The Meaning of Zunch: Paul Taylor "Celebrates 80" at City Center

Classic Arts Features   The Meaning of Zunch: Paul Taylor "Celebrates 80" at City Center
 
The company celebrates the Dancermaker's 80th birthday at its City Center engagement, running through March 14. Programs include the NY premieres of the vaudeville-themed Also Playing and an untitled Debussy piece, as well as beloved favorites from the troupe's repertoire.


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In proposing his famous conundrum "How can we know the dancer from the dance?" William Butler Yeats could well have been writing about the work of Paul Taylor. So towering is Taylor's achievement as a dance- maker that it is all too easy to gloss over his importance as a dancermaker. But Yeats would have understood that Taylor's accomplishment is the result of a manifest unity of vision. A world-class virtuoso, Taylor was his own first remarkable creation. Possibly no other dancer of his hulking size: before or since: has possessed his silken flow or nuanced dynamics. Lincoln Kirstein attempted to persuade him to join New York City Ballet to dance leading roles in Balanchine ballets, but Taylor wanted to build a complete world from the ground up. He performed with his own company for the first two decades of its existence, establishing a standard for dancing of immense physical and imaginative attainment.

For 55 years, Taylor has been a Pied Piper to great dancers, drawing them to his company with the lure of his fecund movement imagination. All Taylor dancers have emulated his insatiable appetite for doing what should be impossible, for persevering against all odds, for challenging the very laws of physics, for conjuring brave new worlds. Taylor even invented a word: zunch: to describe this heroism. "Zunch is the thing," Taylor wrote to his dancers, "that sets the exciting dancer apart from the adequate one. It is the magic that sticks with the watchers after we are done."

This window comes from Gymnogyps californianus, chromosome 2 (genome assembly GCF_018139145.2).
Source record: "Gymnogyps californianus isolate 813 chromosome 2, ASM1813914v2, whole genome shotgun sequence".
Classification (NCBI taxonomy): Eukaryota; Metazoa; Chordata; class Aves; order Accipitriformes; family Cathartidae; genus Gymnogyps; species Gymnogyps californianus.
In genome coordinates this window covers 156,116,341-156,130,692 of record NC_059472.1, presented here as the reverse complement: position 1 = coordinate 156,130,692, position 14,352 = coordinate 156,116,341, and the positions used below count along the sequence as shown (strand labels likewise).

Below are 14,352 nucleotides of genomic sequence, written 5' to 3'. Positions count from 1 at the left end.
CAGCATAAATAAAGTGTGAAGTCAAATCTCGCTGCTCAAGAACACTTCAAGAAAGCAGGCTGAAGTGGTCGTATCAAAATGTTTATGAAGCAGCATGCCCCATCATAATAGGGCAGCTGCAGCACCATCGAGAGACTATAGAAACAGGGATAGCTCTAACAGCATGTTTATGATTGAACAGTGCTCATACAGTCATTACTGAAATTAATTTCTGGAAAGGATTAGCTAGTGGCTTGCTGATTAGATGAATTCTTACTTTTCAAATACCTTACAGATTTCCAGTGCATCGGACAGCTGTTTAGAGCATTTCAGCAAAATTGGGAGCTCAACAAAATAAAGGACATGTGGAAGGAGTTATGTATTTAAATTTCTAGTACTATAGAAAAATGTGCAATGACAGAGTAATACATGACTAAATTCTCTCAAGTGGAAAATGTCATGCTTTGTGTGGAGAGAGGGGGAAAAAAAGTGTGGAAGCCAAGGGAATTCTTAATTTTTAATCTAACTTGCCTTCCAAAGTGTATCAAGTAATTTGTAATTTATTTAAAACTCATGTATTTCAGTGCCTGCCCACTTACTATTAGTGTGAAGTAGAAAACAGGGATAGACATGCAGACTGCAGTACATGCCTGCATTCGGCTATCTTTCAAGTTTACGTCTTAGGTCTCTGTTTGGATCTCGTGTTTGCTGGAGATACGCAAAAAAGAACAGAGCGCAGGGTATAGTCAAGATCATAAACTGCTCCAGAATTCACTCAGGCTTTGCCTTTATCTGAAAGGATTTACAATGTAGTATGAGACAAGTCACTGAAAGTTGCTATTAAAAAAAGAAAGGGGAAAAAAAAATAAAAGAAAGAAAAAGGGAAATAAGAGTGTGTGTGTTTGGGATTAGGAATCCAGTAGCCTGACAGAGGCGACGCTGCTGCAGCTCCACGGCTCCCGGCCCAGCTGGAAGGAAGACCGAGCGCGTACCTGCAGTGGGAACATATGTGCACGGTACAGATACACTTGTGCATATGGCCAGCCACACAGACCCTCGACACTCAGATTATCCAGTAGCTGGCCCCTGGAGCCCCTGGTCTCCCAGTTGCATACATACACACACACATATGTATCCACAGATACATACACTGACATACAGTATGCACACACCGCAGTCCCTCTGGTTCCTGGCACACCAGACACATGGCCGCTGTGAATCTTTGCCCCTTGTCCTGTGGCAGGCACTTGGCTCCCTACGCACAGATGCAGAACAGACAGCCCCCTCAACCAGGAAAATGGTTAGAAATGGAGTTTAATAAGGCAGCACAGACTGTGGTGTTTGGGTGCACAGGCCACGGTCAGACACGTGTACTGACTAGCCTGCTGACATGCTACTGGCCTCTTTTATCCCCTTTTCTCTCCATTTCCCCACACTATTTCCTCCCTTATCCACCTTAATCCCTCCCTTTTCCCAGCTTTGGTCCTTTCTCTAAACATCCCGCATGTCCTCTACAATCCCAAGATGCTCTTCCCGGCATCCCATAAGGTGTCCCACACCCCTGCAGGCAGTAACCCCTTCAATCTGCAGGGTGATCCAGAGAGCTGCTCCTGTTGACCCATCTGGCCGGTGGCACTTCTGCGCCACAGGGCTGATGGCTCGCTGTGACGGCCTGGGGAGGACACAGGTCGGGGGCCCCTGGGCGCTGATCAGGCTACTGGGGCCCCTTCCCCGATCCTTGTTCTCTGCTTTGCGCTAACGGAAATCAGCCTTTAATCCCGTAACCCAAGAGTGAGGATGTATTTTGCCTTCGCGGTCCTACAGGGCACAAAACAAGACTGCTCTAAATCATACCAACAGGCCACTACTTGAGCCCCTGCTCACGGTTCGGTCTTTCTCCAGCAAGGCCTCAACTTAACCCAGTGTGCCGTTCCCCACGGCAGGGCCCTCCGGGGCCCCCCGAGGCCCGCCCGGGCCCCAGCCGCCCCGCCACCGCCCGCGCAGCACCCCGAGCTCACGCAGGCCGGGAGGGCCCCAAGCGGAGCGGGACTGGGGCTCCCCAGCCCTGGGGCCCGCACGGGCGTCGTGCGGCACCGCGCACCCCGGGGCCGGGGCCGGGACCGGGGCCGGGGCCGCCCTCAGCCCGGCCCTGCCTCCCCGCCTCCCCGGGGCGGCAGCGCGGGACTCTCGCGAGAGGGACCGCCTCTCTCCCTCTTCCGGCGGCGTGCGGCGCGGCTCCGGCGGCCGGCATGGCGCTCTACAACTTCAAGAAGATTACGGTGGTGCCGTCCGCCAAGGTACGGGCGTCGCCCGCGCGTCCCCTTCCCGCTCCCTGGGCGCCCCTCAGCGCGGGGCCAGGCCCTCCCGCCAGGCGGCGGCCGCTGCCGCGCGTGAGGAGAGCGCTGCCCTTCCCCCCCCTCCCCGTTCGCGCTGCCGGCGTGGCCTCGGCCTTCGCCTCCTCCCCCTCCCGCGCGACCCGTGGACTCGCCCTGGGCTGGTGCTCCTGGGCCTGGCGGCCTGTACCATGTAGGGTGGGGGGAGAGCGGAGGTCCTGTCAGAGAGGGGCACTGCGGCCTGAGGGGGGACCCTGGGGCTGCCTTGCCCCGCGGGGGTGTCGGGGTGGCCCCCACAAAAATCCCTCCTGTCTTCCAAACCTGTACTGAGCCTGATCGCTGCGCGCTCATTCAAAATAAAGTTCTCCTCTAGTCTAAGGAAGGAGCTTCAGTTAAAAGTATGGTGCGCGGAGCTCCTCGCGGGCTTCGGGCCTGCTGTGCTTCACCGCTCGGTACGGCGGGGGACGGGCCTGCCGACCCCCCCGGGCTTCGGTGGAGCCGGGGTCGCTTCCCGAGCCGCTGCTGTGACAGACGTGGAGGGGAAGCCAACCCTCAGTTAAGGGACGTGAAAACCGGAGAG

If any choreography calls for zunch, it is Taylor's. With its Shakespearean scope in depicting the varieties of human experience, Taylor's repertory requires a company of shape-shifters to do it justice. Linda Kent, who danced with Taylor after a stint with Alvin Ailey's company, was initially concerned that dancing the work of a single choreographer might prove monotonous. But Ms. Kent found that she "never felt cheated." Citing Taylor's back-to-back creation of the tender Roses and the terrifying Last Look, she declares Taylor's world "vast" enough for any dancer.

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Sunset

Linda Hodes, who had danced with Taylor in Martha Graham's company before joining his, compares Taylor's choreographic world to Lewis Carroll's Wonderland. She writes that she "gladly slipped down Taylor's rabbit-hole" for explorations in art-making that were "at times wild and some- what wooly," but always in search of "something as yet unknown." As did many of Taylor's dancers, of Taylor's dancers, Ms. Hodes signed on with Taylor for a life-long ad- venture, becoming the first director of Taylor 2 and continuing today as Taylor's rehearsal assistant for Taylor's singularity is echoed in Ruth Andrien's attraction to what she calls the "off-center quality" in Taylor and his work. A dancer of extraordinary emotional lucidity, Ms. Andrien illuminated some of Taylor's greatest choreography. Possessed of a daring nature, she created the spectacular falling solo in Esplanade and danced herself to death as The Girl in Le Sacre du Printemps (The Rehearsal). Both of these dances transform commonplace events into poetic meditations, illustrating Ms. Andrien's observation that Taylor's genius resides in "framing the ordinary in mystery."